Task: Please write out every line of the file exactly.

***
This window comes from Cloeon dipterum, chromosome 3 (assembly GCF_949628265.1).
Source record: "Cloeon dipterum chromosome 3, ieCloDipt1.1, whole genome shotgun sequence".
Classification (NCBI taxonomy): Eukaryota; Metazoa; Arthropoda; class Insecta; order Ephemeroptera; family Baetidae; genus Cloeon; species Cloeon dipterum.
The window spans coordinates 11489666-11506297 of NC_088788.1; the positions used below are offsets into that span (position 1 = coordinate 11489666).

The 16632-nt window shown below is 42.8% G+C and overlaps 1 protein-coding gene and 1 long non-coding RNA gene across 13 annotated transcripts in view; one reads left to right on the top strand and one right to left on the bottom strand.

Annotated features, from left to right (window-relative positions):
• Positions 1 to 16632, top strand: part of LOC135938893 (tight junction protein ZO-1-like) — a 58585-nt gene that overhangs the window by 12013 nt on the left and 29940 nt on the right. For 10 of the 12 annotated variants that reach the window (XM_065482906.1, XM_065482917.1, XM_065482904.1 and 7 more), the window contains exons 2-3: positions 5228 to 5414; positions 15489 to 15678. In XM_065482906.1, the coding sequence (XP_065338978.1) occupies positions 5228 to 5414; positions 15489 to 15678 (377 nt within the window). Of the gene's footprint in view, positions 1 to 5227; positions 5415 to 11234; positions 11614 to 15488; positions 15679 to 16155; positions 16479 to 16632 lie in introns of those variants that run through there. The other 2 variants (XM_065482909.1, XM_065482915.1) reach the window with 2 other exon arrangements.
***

This window comes from Cloeon dipterum, chromosome 3 (assembly GCF_949628265.1).
Source record: "Cloeon dipterum chromosome 3, ieCloDipt1.1, whole genome shotgun sequence".
Classification (NCBI taxonomy): Eukaryota; Metazoa; Arthropoda; class Insecta; order Ephemeroptera; family Baetidae; genus Cloeon; species Cloeon dipterum.
The window spans coordinates 11489666-11506297 of NC_088788.1; the positions used below are offsets into that span (position 1 = coordinate 11489666).

The 16632-nt window shown below is 42.8% G+C and overlaps 1 protein-coding gene and 1 long non-coding RNA gene across 13 annotated transcripts in view; one reads left to right on the top strand and one right to left on the bottom strand.

Annotated features, from left to right (window-relative positions):
• Positions 1 to 16632, top strand: part of LOC135938893 (tight junction protein ZO-1-like) — a 58585-nt gene that overhangs the window by 12013 nt on the left and 29940 nt on the right. For 10 of the 12 annotated variants that reach the window (XM_065482906.1, XM_065482917.1, XM_065482904.1 and 7 more), the window contains exons 2-3: positions 5228 to 5414; positions 15489 to 15678. In XM_065482906.1, the coding sequence (XP_065338978.1) occupies positions 5228 to 5414; positions 15489 to 15678 (377 nt within the window). Of the gene's footprint in view, positions 1 to 5227; positions 5415 to 11234; positions 11614 to 15488; positions 15679 to 16155; positions 16479 to 16632 lie in introns of those variants that run through there. The other 2 variants (XM_065482909.1, XM_065482915.1) reach the window with 2 other exon arrangements.